Today's prompt was to write about what our revolution would look like.
I wasn't really sure. I'm not very good at writing "political" poetry, though it's something I'd like to learn. On the Poetry Foundation website today, Carolyn Forshe was poet of the day, and her poem The Boatman is incredibly powerful. There was also a podcast about her poem, and I read an essay on her work as poetry of witness.
I'd like to study this further. I just sometimes feel like I don't have any right to speak about some of the "big issues" going on in our world because I lead a sheltered life. I sometimes think I need to get outside my bubble and experience more so that my poetry can be filled with this kind of urgency, so I can make the "political" poetry more of a socially-conscious poetry.
Anyway, that's kind of what this poem is about today.
As some of you know, I've gone nearly deaf in one ear fairly recently, which is an interesting metaphor for MY OWN insular way of living, but also, the average American's, too.
Next week, I have an appointment to meet with a surgeon who may be able to restore my hearing. I was talking about this to a man who is hearing impaired, who wears hearing aids, and he told me that sometimes, he enjoys the silence. That those who are hearing impaired are, as he put it, blessed with a certain kind of silence, can turn the world on or off.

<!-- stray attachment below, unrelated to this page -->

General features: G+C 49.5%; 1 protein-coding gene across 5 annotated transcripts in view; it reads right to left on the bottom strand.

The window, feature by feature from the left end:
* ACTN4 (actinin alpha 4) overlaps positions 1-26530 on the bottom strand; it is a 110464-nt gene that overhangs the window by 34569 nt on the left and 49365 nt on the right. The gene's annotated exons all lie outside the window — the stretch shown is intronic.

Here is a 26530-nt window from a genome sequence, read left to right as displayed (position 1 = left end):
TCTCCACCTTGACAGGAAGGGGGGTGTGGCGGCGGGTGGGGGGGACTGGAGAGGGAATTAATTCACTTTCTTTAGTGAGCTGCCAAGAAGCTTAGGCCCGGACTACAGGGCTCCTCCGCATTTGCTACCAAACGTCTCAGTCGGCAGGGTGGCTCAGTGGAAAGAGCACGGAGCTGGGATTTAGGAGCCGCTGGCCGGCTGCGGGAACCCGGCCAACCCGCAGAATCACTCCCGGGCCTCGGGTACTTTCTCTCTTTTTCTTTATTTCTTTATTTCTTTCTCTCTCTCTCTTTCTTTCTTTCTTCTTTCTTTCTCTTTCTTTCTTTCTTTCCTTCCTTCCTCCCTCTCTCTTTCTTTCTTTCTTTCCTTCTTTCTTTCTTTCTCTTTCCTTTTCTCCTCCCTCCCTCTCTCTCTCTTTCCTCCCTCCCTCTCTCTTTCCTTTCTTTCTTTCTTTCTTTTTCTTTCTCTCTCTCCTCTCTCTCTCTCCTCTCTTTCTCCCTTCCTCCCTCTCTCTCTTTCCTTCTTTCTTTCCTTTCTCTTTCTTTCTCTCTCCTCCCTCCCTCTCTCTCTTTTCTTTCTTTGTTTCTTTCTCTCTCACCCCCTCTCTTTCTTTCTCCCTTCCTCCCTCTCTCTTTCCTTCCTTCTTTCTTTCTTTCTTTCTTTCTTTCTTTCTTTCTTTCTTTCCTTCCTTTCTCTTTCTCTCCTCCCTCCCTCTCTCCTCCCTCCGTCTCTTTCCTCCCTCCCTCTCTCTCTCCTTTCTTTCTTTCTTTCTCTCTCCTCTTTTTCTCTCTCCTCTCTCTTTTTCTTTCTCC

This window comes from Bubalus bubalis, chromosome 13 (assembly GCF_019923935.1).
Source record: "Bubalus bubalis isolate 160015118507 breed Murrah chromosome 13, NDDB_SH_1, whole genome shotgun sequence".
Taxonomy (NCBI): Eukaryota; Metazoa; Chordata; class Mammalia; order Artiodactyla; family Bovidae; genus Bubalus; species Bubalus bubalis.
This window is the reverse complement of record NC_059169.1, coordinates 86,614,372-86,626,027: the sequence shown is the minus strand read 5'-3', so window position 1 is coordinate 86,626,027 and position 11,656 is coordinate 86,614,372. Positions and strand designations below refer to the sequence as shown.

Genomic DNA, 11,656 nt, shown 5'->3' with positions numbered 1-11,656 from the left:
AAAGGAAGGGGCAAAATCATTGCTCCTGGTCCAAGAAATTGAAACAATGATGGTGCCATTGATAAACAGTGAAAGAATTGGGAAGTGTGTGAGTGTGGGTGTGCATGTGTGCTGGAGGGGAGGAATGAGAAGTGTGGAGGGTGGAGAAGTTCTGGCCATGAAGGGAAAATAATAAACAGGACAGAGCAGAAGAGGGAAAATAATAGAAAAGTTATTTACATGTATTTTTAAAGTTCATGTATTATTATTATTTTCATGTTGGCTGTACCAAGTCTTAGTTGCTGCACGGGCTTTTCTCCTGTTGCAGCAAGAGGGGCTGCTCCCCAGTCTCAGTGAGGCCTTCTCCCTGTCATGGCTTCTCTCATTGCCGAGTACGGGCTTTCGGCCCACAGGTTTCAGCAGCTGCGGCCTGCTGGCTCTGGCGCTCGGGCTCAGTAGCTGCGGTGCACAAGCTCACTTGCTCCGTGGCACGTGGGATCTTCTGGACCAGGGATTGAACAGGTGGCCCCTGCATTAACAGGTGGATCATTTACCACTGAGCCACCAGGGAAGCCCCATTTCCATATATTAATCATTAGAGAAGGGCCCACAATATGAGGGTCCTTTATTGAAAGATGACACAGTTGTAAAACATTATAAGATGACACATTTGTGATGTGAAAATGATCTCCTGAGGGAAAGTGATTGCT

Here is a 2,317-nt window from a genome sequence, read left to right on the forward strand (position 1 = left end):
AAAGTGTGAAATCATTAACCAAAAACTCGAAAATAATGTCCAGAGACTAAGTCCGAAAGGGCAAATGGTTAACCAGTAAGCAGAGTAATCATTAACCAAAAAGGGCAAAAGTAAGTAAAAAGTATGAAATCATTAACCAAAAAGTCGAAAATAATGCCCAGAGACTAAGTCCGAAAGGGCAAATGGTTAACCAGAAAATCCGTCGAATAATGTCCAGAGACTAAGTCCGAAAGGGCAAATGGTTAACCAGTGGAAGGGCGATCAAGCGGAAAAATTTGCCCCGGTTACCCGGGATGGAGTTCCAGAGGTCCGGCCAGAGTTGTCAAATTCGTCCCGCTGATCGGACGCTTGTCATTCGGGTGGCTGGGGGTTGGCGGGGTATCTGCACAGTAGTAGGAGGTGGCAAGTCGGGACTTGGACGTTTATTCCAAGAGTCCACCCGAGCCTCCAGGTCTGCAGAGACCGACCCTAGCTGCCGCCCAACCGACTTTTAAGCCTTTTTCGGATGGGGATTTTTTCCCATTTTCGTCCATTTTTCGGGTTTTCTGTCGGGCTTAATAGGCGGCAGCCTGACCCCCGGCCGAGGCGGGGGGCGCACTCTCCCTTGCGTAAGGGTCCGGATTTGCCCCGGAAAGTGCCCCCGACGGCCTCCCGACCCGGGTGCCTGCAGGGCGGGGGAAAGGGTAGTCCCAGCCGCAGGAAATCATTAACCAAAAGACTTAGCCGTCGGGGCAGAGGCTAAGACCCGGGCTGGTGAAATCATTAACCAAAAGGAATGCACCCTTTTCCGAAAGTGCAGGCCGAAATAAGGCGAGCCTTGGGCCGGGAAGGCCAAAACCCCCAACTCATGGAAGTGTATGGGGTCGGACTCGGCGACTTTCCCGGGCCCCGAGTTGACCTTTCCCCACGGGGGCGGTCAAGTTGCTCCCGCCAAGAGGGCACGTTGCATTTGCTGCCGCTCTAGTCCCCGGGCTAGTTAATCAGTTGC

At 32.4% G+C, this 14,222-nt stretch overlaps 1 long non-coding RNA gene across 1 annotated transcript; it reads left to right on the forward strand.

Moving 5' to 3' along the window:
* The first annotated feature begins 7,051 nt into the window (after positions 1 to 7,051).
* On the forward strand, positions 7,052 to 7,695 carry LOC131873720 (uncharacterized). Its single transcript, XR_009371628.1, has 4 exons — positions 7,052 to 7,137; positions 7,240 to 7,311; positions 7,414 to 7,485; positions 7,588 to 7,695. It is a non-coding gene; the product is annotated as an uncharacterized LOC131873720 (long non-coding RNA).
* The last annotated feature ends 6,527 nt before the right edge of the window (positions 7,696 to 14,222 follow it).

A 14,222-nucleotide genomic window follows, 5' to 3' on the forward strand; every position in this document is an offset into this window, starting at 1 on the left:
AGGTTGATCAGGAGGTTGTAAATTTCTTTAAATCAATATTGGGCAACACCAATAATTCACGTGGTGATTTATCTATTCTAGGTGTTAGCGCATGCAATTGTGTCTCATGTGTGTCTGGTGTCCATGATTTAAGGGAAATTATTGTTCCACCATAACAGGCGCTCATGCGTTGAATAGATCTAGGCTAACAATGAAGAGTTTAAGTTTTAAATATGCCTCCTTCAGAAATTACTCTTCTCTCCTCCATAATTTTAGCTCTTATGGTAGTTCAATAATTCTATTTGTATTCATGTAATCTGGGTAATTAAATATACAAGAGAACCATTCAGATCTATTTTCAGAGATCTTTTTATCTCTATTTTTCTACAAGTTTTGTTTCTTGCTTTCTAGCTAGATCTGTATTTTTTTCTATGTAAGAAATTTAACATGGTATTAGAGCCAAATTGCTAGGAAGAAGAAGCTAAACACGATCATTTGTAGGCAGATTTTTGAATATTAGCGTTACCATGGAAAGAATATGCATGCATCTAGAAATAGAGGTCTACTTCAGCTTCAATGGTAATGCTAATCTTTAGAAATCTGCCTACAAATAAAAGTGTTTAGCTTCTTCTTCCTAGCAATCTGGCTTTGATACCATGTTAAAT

That's complex. And it's something very much on my mind as I think about restoring my hearing. Do I want to hear the world around me? Is it my responsibility to hear the world around me? Is it healthy to hear the world around me?
My ear is the ear of a nation,
Broken, ruined, eroded
From some infection
Of apathy or anger or grief
That we can’t quite exorcise
From the body. A mold
That’s settled in because our air
Is dirty or humid from all the standing water
Of what we leave unsaid, unheard, undone.
A rupture caused by a build-up
Of pressure that the fragile peace
Of skin just couldn’t handle anymore.
The drum burst one cold January,
And it hasn’t healed since, not even a scab.
It’s an open wound I tend each morning,
Noon and night, worry over, try to forget.
Now, instead of hearing the music
Of the world, its chorus of suffering,
I hear just a distant ringing of tinnitus.
And at first, it was disorienting, the muffled soundscape
Of a world so loud with grieving mothers
Shrieking in Aleppo
From grief and hunger
Shrieking in Reynosa,
In the wake of a gunshot
Shrieking in Port Arthur
As another young man
Dies at the hands of the police.
But now, that soft humming
In my ear, that almost silence
Is a sort of comfort.
I can fix it, the surgeon says,
Pencils me in for next week
Where he’ll open up my skull
And force me to hear again,
This loud loud loud loud world.
And I nod. I agree
Because change sounds like
Ten billion ears open,
Ten billion drums in tact,
Beating, beating, beating
Truth into the brain, the mind
Listening to the sad chorus of the earth.